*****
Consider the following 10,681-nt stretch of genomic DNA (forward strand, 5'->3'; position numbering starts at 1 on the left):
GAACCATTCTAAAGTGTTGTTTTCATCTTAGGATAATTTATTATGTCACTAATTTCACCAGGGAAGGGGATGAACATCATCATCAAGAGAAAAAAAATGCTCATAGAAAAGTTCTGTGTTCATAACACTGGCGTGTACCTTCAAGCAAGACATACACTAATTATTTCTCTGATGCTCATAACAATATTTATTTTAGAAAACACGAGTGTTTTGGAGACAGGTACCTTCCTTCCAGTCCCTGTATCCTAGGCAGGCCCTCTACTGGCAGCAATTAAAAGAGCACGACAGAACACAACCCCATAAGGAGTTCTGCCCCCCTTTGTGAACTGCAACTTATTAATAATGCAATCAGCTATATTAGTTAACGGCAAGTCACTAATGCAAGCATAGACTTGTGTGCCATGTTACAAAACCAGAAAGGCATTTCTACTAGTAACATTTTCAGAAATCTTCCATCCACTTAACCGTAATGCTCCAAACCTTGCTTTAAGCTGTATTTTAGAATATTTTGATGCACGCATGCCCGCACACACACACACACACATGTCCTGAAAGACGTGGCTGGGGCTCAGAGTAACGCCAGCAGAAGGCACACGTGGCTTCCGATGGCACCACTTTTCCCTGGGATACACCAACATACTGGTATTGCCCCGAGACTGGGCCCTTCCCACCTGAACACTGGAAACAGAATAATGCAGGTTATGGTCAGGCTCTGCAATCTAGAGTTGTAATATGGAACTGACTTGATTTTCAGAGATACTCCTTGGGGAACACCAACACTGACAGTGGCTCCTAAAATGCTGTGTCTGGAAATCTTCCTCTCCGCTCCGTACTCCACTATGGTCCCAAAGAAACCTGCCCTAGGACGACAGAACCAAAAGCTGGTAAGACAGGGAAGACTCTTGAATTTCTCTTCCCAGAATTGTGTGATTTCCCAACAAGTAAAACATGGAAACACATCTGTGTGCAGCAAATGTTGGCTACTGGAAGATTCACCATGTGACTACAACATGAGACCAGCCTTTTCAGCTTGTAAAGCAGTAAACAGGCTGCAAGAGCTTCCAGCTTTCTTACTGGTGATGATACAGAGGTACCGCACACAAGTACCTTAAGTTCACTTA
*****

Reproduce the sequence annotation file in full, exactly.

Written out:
Consider the following 10,681-nt stretch of genomic DNA (forward strand, 5'->3'; position numbering starts at 1 on the left):
GAACCATTCTAAAGTGTTGTTTTCATCTTAGGATAATTTATTATGTCACTAATTTCACCAGGGAAGGGGATGAACATCATCATCAAGAGAAAAAAAATGCTCATAGAAAAGTTCTGTGTTCATAACACTGGCGTGTACCTTCAAGCAAGACATACACTAATTATTTCTCTGATGCTCATAACAATATTTATTTTAGAAAACACGAGTGTTTTGGAGACAGGTACCTTCCTTCCAGTCCCTGTATCCTAGGCAGGCCCTCTACTGGCAGCAATTAAAAGAGCACGACAGAACACAACCCCATAAGGAGTTCTGCCCCCCTTTGTGAACTGCAACTTATTAATAATGCAATCAGCTATATTAGTTAACGGCAAGTCACTAATGCAAGCATAGACTTGTGTGCCATGTTACAAAACCAGAAAGGCATTTCTACTAGTAACATTTTCAGAAATCTTCCATCCACTTAACCGTAATGCTCCAAACCTTGCTTTAAGCTGTATTTTAGAATATTTTGATGCACGCATGCCCGCACACACACACACACACATGTCCTGAAAGACGTGGCTGGGGCTCAGAGTAACGCCAGCAGAAGGCACACGTGGCTTCCGATGGCACCACTTTTCCCTGGGATACACCAACATACTGGTATTGCCCCGAGACTGGGCCCTTCCCACCTGAACACTGGAAACAGAATAATGCAGGTTATGGTCAGGCTCTGCAATCTAGAGTTGTAATATGGAACTGACTTGATTTTCAGAGATACTCCTTGGGGAACACCAACACTGACAGTGGCTCCTAAAATGCTGTGTCTGGAAATCTTCCTCTCCGCTCCGTACTCCACTATGGTCCCAAAGAAACCTGCCCTAGGACGACAGAACCAAAAGCTGGTAAGACAGGGAAGACTCTTGAATTTCTCTTCCCAGAATTGTGTGATTTCCCAACAAGTAAAACATGGAAACACATCTGTGTGCAGCAAATGTTGGCTACTGGAAGATTCACCATGTGACTACAACATGAGACCAGCCTTTTCAGCTTGTAAAGCAGTAAACAGGCTGCAAGAGCTTCCAGCTTTCTTACTGGTGATGATACAGAGGTACCGCACACAAGTACCTTAAGTTCACTTA